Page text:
By Elizabeth Kerin
EK: How do you feel that your style expresses who you are?
JM: I think fashion is more than self-expression; it’s also about conformity. As Georg Simmel pointed out, fashion has a dialectical structure wherein the two opposing and inseparable human drives of imitation and differentiation work themselves out in a sartorial system of signs through color, pattern, texture, shape and design. Fashion is therefore a symbolic activity through which we express both our solidarity with others and our personal autonomy.
EK: Do you consider fashion to be important? If yes, in what ways?
JM: Yes, fashion is important, but it is perhaps better to say that it is significant. As a sartorial system of signs, fashion indicates, or points to, the value we place on ourselves, others, spaces and/or events. For example, we indicate the importance of the Mass by wearing clothing that is appropriate to the event. We orient ourselves through our clothing — an insight that is captured in the phrases “dressing up” and “dressing down.” We also indicate or sign to others what we esteem or value. For these reasons, fashion is significant.
EK: How does being a professor change your approach to fashion? Are there any challenges in reconciling your personal style with how a UD professor is expected to dress?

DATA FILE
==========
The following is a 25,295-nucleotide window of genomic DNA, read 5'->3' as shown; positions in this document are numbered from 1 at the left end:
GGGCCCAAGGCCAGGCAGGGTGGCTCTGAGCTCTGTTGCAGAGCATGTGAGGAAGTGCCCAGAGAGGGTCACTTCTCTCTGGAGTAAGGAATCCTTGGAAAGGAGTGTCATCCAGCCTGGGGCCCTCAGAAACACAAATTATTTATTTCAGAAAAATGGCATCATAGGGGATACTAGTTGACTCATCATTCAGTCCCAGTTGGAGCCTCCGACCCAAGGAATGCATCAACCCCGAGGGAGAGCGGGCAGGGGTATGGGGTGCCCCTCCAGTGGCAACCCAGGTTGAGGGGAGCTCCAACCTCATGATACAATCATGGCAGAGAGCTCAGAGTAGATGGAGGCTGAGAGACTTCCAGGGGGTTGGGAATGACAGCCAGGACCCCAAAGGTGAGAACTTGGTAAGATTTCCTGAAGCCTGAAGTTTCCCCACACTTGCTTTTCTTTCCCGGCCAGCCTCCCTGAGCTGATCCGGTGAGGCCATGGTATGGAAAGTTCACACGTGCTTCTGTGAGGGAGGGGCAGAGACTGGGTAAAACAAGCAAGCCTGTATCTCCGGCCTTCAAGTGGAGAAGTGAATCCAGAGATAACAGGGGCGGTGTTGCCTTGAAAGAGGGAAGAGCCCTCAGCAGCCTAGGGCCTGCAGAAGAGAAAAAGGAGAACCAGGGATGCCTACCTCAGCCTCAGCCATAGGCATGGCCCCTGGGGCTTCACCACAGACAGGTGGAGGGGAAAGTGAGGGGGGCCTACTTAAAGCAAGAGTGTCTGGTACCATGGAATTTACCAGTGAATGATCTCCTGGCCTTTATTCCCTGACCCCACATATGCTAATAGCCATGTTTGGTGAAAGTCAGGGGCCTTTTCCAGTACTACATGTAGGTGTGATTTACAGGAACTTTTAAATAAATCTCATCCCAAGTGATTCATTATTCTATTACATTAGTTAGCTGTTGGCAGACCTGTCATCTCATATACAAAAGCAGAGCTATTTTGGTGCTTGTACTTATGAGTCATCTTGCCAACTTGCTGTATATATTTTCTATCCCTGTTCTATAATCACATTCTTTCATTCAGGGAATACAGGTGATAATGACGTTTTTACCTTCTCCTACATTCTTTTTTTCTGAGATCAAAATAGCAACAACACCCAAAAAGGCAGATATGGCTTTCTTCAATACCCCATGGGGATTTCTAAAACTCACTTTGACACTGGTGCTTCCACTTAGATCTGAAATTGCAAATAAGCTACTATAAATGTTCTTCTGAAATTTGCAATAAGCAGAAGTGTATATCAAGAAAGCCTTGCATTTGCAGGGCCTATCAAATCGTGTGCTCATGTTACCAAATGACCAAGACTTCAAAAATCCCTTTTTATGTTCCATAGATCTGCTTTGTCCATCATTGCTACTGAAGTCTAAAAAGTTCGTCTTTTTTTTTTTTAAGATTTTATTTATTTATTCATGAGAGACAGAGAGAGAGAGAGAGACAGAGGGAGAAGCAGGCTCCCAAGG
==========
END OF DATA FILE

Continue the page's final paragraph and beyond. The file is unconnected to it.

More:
JM: I value what we do in the classroom at UD, and I have followed the example of my own teachers and mentors who always dignified the classroom and the work we did there by dressing well for class. Like Machiavelli, who took off his work clothes each evening while in exile and donned his best robes before entering his study to read Dante and Plutarch, I think it is important to “dress up” for class. Hopefully, I signify the value I place on learning through my attire.
EK: Do you have any commentary on how students at the University of Dallas dress?
JM: It is clear that a portion of the student body has enthusiastically embraced the conventional fast-fashion with its ephemeral fads, but other students, being so enamored of the beauty they encounter through UD’s exceptional curriculum, have adopted a more elegant mode of dress that expresses their elevated values and tastes. However, there is also a strange antagonism to fashion among some students at UD who seem to view fashion as Kant did — as mere vanity. This is indeed strange because fashion is a way of ordering oneself in clothes, and order is a central theme in the UD curriculum. We train students to order their thoughts – logic, order their language – rhetoric, order their actions – ethics, recognize the order of the universe – physics, and contemplate the source of this order – theology. No one would ever claim that any of these activities were mere vanity. Thinking well, speaking well and living well are all the result of the intentional development, elevation and perfection of the human intellect and will, an ordering of human capacities towards excellence. This is nothing more than elegance, which, as the Romans knew, meant the capacity to choose well. José Ortega y Gasset put it like this: “Elegant is the man who neither does nor says any old thing, but instead does what should be done and says what should be said.” On the whole, I think UD students exhibit a rare elegance.